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Germany commits to the largest repatriation of its indigenous Aboriginal Australians

Germany is returning the remains of 53 Aboriginals ancestors to Australia this month in what has been described by Australian officials as the “largest” repatriation of indigenous people.

The skulls and bones of Aboriginal Australians were taken from Australia in the late 19th century and early 20th centuries and placed in museums across the world. These remains were displayed in museums to promote the idea of eugenics and continued for over 150 years.

The native aboriginals were initially displaced by European settlers over two centuries ago with thousands being massacred.

Last Tuesday the skeletal remains of an Aboriginal ancestral king was returned to representatives of the Yidinji indigenous group.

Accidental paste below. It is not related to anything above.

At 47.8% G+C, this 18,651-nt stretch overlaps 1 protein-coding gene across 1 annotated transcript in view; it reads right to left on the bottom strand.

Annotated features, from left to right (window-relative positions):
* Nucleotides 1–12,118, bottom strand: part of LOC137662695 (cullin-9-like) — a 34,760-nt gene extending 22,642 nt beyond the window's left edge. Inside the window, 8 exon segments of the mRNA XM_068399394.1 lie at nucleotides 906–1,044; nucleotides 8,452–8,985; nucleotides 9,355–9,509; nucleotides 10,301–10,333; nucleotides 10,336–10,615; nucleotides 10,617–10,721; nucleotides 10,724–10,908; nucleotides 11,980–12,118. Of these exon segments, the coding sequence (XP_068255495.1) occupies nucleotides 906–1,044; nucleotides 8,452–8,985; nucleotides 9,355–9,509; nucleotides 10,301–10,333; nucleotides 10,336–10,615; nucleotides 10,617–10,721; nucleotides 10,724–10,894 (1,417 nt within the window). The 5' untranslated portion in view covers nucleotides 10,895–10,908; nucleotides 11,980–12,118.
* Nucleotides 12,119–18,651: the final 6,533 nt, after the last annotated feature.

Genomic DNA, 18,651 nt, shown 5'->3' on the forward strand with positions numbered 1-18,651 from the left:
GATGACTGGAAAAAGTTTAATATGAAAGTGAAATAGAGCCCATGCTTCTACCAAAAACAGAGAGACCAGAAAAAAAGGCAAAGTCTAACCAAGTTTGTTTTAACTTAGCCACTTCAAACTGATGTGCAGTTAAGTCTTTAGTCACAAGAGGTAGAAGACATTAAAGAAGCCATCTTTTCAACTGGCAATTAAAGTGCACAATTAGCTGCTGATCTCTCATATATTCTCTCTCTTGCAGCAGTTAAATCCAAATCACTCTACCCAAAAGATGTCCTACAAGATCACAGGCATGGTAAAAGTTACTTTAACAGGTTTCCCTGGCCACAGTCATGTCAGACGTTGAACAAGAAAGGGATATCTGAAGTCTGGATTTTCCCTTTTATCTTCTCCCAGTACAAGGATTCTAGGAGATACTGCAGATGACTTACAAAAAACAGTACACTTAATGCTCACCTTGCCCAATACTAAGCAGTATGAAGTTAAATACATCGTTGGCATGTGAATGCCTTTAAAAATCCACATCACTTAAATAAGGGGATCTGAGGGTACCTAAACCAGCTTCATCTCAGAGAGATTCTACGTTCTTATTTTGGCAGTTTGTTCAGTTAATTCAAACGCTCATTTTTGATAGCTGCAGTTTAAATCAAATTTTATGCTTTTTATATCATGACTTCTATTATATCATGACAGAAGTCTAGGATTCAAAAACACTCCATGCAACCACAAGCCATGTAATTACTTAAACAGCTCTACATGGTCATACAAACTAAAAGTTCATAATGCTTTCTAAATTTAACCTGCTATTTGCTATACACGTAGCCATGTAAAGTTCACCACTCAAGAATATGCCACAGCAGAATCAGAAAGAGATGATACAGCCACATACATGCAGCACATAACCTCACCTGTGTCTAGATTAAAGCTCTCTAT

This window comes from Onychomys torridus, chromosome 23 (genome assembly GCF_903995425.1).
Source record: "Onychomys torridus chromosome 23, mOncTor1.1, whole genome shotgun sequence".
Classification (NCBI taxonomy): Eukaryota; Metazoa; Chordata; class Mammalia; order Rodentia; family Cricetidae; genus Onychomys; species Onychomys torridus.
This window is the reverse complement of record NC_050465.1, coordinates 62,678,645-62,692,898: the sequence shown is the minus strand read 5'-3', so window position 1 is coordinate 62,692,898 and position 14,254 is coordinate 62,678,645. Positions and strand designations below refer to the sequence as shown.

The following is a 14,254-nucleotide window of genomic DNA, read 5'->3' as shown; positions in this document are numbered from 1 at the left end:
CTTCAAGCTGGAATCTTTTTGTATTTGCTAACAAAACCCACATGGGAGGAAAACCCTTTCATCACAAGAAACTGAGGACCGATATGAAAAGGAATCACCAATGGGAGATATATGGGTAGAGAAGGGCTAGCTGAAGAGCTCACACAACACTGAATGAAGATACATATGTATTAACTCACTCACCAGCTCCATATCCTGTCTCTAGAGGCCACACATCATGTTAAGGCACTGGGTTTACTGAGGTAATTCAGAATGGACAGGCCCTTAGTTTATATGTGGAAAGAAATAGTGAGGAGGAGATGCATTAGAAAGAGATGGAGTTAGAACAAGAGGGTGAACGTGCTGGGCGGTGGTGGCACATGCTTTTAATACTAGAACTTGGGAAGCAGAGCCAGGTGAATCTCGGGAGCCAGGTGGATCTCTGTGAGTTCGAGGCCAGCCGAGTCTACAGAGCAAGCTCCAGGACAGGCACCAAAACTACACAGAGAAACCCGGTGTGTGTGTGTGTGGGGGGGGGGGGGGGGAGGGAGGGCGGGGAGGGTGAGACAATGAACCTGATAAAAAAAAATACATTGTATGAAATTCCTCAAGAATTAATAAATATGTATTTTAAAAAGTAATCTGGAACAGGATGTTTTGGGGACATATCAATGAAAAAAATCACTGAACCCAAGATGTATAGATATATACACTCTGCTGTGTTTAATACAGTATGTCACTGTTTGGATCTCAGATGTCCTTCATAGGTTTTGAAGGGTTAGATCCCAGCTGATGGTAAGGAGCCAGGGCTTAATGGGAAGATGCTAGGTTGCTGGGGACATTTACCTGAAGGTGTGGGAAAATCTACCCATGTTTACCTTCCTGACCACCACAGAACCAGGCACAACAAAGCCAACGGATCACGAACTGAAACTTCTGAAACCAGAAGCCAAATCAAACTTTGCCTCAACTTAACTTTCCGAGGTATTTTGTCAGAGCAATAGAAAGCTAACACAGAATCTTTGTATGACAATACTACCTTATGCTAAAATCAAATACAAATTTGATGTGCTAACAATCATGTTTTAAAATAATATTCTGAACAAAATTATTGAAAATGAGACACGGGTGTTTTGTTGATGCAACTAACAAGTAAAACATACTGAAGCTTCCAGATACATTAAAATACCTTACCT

This was shortly followed by the return of eight ancestors' remains to Australia by the University of Freiburg and two from the Linden-Museum. Work is underway to identify their communities of origin.

Germany has committed to return the human remains in its collection which include a large volume from Africa. This latest move has been described as the largest handover of this kind. 37 of these human remains comes from the State Ethnographic Collections and five ancestors from Martin Luther University. They will be returned on Monday afternoon. 

Mitch Fifield, Australia's Minister for Communications and the Arts welcomed the decision stating it "contributes to healing and reconciliation”. Fifield stated his government was committed to seeing the "unconditional return of ancestral remains held in overseas collections".

Germany has previously agreed to return human remains to Namibia, where it had killed tens of thousands of indigenous Herero and Nama people from 1904 to 1908.

Officials stated they would speed up the return of human remains and artwork to former African colonies after determining which "were acquired in a way that legally or ethically would no longer be acceptable”.

Read more here.